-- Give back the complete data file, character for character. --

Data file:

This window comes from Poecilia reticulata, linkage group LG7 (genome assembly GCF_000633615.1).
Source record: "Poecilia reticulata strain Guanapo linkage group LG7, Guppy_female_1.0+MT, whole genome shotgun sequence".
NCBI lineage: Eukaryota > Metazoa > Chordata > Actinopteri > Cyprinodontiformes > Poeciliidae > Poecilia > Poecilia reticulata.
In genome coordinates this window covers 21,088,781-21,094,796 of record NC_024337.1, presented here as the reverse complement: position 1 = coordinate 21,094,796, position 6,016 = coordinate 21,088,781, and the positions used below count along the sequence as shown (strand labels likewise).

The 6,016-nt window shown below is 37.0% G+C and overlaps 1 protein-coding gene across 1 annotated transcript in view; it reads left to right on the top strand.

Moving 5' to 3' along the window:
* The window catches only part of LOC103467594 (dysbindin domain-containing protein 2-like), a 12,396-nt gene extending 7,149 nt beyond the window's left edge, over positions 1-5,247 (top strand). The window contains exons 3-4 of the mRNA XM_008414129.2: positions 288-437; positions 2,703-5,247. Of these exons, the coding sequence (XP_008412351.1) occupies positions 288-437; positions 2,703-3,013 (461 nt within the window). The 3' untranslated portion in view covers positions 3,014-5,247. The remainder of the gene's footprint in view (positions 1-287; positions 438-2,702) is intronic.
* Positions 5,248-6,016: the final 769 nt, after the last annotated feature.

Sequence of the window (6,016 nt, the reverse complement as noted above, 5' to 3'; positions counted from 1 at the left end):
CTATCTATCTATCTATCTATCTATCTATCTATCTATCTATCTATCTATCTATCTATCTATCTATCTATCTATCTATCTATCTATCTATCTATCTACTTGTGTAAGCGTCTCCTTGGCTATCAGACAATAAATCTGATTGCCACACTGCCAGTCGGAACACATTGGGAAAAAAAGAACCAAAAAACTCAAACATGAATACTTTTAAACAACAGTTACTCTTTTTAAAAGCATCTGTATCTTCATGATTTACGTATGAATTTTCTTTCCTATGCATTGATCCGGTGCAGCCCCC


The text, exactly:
This window comes from Poecilia reticulata, linkage group LG7 (genome assembly GCF_000633615.1).
Source record: "Poecilia reticulata strain Guanapo linkage group LG7, Guppy_female_1.0+MT, whole genome shotgun sequence".
NCBI lineage: Eukaryota > Metazoa > Chordata > Actinopteri > Cyprinodontiformes > Poeciliidae > Poecilia > Poecilia reticulata.
In genome coordinates this window covers 21,088,781-21,094,796 of record NC_024337.1, presented here as the reverse complement: position 1 = coordinate 21,094,796, position 6,016 = coordinate 21,088,781, and the positions used below count along the sequence as shown (strand labels likewise).

The 6,016-nt window shown below is 37.0% G+C and overlaps 1 protein-coding gene across 1 annotated transcript in view; it reads left to right on the top strand.

Moving 5' to 3' along the window:
* The window catches only part of LOC103467594 (dysbindin domain-containing protein 2-like), a 12,396-nt gene extending 7,149 nt beyond the window's left edge, over positions 1-5,247 (top strand). The window contains exons 3-4 of the mRNA XM_008414129.2: positions 288-437; positions 2,703-5,247. Of these exons, the coding sequence (XP_008412351.1) occupies positions 288-437; positions 2,703-3,013 (461 nt within the window). The 3' untranslated portion in view covers positions 3,014-5,247. The remainder of the gene's footprint in view (positions 1-287; positions 438-2,702) is intronic.
* Positions 5,248-6,016: the final 769 nt, after the last annotated feature.

Sequence of the window (6,016 nt, the reverse complement as noted above, 5' to 3'; positions counted from 1 at the left end):
CTATCTATCTATCTATCTATCTATCTATCTATCTATCTATCTATCTATCTATCTATCTATCTATCTATCTATCTATCTATCTATCTATCTATCTACTTGTGTAAGCGTCTCCTTGGCTATCAGACAATAAATCTGATTGCCACACTGCCAGTCGGAACACATTGGGAAAAAAAGAACCAAAAAACTCAAACATGAATACTTTTAAACAACAGTTACTCTTTTTAAAAGCATCTGTATCTTCATGATTTACGTATGAATTTTCTTTCCTATGCATTGATCCGGTGCAGCCCCC